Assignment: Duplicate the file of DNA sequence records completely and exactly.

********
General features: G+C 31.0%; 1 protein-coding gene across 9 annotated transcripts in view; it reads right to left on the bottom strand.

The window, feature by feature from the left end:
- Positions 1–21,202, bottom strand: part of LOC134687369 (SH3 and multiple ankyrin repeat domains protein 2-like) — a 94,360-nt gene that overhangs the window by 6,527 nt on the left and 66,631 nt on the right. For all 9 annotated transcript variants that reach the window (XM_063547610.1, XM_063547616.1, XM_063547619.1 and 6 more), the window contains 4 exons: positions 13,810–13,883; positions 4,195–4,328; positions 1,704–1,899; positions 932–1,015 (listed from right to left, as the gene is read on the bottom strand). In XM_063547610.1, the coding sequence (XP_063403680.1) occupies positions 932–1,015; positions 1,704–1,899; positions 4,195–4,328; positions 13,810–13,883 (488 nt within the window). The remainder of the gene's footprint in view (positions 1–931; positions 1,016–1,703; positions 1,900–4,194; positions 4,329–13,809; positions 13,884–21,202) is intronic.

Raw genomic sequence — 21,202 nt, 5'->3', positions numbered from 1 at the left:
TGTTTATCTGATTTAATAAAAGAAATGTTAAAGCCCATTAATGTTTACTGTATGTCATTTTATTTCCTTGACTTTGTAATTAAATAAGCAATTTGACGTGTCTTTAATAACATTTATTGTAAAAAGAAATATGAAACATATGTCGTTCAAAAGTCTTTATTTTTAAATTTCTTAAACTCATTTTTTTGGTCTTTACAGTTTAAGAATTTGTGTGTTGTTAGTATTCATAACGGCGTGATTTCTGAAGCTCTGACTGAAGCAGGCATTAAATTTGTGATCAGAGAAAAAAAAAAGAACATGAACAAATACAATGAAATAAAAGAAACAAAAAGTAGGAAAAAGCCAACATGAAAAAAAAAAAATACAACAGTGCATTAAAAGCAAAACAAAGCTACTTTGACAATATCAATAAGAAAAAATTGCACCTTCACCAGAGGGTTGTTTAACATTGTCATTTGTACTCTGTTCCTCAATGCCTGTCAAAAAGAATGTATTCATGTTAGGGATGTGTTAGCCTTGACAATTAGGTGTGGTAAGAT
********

General features: G+C 31.0%; 1 protein-coding gene across 9 annotated transcripts in view; it reads right to left on the bottom strand.

The window, feature by feature from the left end:
- Positions 1–21,202, bottom strand: part of LOC134687369 (SH3 and multiple ankyrin repeat domains protein 2-like) — a 94,360-nt gene that overhangs the window by 6,527 nt on the left and 66,631 nt on the right. For all 9 annotated transcript variants that reach the window (XM_063547610.1, XM_063547616.1, XM_063547619.1 and 6 more), the window contains 4 exons: positions 13,810–13,883; positions 4,195–4,328; positions 1,704–1,899; positions 932–1,015 (listed from right to left, as the gene is read on the bottom strand). In XM_063547610.1, the coding sequence (XP_063403680.1) occupies positions 932–1,015; positions 1,704–1,899; positions 4,195–4,328; positions 13,810–13,883 (488 nt within the window). The remainder of the gene's footprint in view (positions 1–931; positions 1,016–1,703; positions 1,900–4,194; positions 4,329–13,809; positions 13,884–21,202) is intronic.

Raw genomic sequence — 21,202 nt, 5'->3', positions numbered from 1 at the left:
TGTTTATCTGATTTAATAAAAGAAATGTTAAAGCCCATTAATGTTTACTGTATGTCATTTTATTTCCTTGACTTTGTAATTAAATAAGCAATTTGACGTGTCTTTAATAACATTTATTGTAAAAAGAAATATGAAACATATGTCGTTCAAAAGTCTTTATTTTTAAATTTCTTAAACTCATTTTTTTGGTCTTTACAGTTTAAGAATTTGTGTGTTGTTAGTATTCATAACGGCGTGATTTCTGAAGCTCTGACTGAAGCAGGCATTAAATTTGTGATCAGAGAAAAAAAAAAGAACATGAACAAATACAATGAAATAAAAGAAACAAAAAGTAGGAAAAAGCCAACATGAAAAAAAAAAAATACAACAGTGCATTAAAAGCAAAACAAAGCTACTTTGACAATATCAATAAGAAAAAATTGCACCTTCACCAGAGGGTTGTTTAACATTGTCATTTGTACTCTGTTCCTCAATGCCTGTCAAAAAGAATGTATTCATGTTAGGGATGTGTTAGCCTTGACAATTAGGTGTGGTAAGAT